The ubiquitin proteasome pathway is required for the targeted degradation of most shortlived proteins in the eukaryotic cell.
Unlike most regulatory mechanisms, protein degradation is inherently irreversible. This indiscriminate proteolytic step provides directionality for a signaling pathway - destruction of a protein can lead to a complete, rapid, and sustained termination of the process involving the protein as well as a change in cell composition. The rapid degradation of specific proteins permits adaptation to new physiologic conditions.
The post-translational addition of ubiquitin to is called ubiquitination. Only polyubiquitination on defined lysines, mostly on K48 and K29, is related to degradation by the proteasome, while other mon- and polyubiquitinations may regulate processes such as endocytic trafficking, inflammation, translation and DNA repair. Tagged proteins are recognized by the 26S proteasome, unfolded, and threaded into the 20S proteolytic chamber in an ATP-dependent manner.
Ubiquitination involves three main steps: activation, conjugation, and ligation, performed by ubiquitin-activating enzymes (E1s), ubiquitin-conjugating enzymes (E2s), and ubiquitin ligases (E3s). Only the E1 family is higly conserved. The variance in E2 and E3 and their combinations allow selective tagging and degradation of specific intracellular proteins.
Ubiquitin-conjugating enzyme E2 N (UBE2N) belongs to the E2 family that receives Ub from E1 enzyme. Once the protein substrate is mono-ubiquitinated, a poly-ubiquitin chain is formed through the same ubiquitination conjugation cascade. TNF α induces receptor-interacting protein kinase (RIP) poly-ubiquitination, and ubiquitinated RIP associates with NEMO (NF-κB essential modulator) to activate inhibitors of nuclear factor kappa B (IκB) kinase complex which is formed by IKKα and IKKβ.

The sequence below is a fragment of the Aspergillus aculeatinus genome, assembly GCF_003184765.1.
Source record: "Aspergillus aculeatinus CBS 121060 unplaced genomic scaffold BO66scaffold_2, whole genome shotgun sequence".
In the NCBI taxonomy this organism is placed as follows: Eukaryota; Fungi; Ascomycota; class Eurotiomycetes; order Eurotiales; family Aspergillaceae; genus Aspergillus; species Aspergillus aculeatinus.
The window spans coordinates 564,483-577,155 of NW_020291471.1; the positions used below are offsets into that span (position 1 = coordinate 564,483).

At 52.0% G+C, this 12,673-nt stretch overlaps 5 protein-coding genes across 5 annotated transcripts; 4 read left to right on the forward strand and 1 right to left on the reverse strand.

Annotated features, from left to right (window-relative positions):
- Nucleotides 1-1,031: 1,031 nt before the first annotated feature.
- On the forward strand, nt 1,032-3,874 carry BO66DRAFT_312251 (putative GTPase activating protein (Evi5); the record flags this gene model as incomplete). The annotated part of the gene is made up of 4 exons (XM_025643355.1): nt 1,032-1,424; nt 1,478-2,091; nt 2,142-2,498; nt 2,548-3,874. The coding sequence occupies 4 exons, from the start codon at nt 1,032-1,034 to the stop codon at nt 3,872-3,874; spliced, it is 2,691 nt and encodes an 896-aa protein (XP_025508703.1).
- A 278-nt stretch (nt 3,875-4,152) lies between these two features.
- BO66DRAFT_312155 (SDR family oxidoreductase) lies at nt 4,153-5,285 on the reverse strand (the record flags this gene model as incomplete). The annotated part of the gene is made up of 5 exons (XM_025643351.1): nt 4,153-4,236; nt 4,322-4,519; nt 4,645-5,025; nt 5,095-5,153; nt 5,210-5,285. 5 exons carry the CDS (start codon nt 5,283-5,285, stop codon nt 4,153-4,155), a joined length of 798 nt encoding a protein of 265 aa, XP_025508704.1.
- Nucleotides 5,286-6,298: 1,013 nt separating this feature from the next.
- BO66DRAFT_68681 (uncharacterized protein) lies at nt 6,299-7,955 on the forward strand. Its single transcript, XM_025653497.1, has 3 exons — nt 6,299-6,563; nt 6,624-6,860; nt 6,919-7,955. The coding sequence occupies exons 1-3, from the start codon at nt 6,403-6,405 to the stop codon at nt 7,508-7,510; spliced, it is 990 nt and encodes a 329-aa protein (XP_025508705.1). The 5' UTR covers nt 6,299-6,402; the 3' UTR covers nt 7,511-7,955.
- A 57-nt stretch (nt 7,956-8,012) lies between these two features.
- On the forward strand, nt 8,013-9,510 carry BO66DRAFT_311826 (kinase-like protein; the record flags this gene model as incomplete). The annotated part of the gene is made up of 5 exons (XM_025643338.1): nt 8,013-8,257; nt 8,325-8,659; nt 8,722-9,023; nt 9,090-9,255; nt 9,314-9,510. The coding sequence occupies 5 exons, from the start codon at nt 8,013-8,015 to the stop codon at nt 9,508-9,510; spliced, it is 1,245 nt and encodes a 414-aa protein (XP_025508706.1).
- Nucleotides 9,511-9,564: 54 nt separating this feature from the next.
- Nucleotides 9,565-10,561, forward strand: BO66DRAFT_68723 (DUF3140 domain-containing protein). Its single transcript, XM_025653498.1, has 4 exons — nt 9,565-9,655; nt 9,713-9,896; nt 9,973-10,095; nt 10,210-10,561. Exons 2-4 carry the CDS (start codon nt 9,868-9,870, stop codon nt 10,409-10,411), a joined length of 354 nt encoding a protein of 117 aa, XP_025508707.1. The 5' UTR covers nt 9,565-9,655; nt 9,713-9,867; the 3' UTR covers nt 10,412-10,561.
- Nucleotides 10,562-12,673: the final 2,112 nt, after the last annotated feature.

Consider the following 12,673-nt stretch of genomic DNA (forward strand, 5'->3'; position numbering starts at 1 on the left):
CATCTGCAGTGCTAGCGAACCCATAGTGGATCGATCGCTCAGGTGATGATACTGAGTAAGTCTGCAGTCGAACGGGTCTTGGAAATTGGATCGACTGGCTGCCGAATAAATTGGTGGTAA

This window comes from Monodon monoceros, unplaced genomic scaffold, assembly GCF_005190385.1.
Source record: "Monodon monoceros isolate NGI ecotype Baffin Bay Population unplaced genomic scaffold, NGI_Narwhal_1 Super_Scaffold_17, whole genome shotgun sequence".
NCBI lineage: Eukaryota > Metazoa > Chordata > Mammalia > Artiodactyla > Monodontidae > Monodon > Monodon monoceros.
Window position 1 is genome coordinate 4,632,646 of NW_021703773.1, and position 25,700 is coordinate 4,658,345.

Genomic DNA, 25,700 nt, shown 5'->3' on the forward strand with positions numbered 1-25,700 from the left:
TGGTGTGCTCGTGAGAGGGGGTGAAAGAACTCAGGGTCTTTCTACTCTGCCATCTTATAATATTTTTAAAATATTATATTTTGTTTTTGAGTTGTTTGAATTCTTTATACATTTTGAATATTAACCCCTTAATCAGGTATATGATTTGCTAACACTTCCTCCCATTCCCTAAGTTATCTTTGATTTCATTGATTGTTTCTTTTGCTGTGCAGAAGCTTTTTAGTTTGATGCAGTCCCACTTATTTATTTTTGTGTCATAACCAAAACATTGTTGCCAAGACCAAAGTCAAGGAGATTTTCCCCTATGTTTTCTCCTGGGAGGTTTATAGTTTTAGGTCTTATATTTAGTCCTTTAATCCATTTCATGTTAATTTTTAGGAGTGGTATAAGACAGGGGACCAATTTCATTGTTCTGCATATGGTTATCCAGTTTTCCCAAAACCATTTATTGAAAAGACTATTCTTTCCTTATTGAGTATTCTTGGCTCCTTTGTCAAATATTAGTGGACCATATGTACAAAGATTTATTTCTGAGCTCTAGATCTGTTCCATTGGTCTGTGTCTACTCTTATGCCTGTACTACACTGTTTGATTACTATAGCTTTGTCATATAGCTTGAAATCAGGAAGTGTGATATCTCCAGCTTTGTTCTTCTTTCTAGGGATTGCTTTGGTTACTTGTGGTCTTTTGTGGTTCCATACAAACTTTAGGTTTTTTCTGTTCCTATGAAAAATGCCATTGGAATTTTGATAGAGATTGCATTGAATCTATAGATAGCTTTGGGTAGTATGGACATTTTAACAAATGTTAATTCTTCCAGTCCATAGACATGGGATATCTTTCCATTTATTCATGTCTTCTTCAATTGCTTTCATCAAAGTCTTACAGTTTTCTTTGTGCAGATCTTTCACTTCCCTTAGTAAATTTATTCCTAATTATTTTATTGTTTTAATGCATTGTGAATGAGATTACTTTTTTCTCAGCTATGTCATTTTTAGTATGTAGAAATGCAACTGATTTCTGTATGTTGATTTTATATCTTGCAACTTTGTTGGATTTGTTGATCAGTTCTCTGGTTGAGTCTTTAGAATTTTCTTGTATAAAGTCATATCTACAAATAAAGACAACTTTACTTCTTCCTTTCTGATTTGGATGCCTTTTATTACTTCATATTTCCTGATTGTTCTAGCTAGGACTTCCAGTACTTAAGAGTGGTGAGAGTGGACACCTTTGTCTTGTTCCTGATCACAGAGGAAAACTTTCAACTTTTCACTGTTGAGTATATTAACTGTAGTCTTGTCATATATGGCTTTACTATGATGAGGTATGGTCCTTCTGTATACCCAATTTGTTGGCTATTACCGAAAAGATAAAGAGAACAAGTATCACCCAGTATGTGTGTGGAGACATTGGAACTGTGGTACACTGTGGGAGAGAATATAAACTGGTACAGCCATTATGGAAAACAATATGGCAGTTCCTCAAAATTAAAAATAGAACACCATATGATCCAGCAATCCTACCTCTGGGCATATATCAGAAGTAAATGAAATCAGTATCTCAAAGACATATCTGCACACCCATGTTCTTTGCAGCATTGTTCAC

This leads to ubiquitination of IκB which is separated from NF-κB and directed to the 26S proteasome.
Valosin-containing peptide (VCP) facilitates the separation. The released NF-κB activates transcription of target genes in the nucleus.
Ectodysplasin (EDA-A1) is able to bind to the TNF-receptor EDAR which results in the formation of a complex containing EDAD, TRAF6, TAB2, and TAK1. TAK1 can also activate the IKK, which in turn phosphorylates IKK.
Downregulation of NF-κB activation by the T-cell receptor (TCR) involves the TCR-induced ubiquitination and degradation of Bcl10. Bcl10 can stimulate K63 poly-ubiquitination of NEMO, and TRAF6 can catalyze mono-ubiquitination of NEMO or K63 poly-ubiquitination of itself. Furthermore, K63 poly-ubiquitination of RIP is recognized by NEMO as a binding and activation signal.
SUMO and NEDD8 are two examples for ubiquitin-like proteins (UBLs). SUMO modification often acts antagonistically to that of ubiquitination and serves to stabilize protein substrates. Proteins conjugated to UBLs are typically not targeted for degradation by the proteasome, but rather function in diverse regulatory activities.
Ubiquitin in Drug-Discovery
A proteolysis targeting chimera (PROTAC) is a heterobifunctional small molecule composed of two active domains and a linker.
It is an effective endogenous protein degradation tool. Rather than acting as a conventional enzyme inhibitor,
a PROTAC works by inducing selective intracellular proteolysis.
PROTAC can bind the protein of interest and recruit E3 ligase for ubiquitination and subsequent degradation of the entire protein.
By removing target proteins directly rather than merely blocking them, PROTACs can provide multiple advantages over small molecule inhibitors, which can require high systemic exposure to achieve sufficient inhibition, often resulting in toxic side effects and eventual drug resistance.
Targeted protein degradation using the PROTAC technology is emerging as a novel therapeutic method to address diseases, such as cancer, driven by the aberrant expression of a disease-causing protein.
Cermakova K, Hodges HC Next-Generation Drugs and Probes for Chromatin Biology: From Targeted Protein Degradation to Phase Separation. Cell (2018).
Ciechanover A et al. The ubiquitin–proteasome pathway: on protein death and cell life. The EMBO Journal. (1998)
Nalepa G et al. Drug discovery in the ubiquitin–proteasome system. Nature Reviews Drug Discovery (2006).
Li X, Song Y Proteolysis-targeting chimera (PROTAC) for
targeted protein degradation and cancer
Journal of Hematology & Oncology (2020).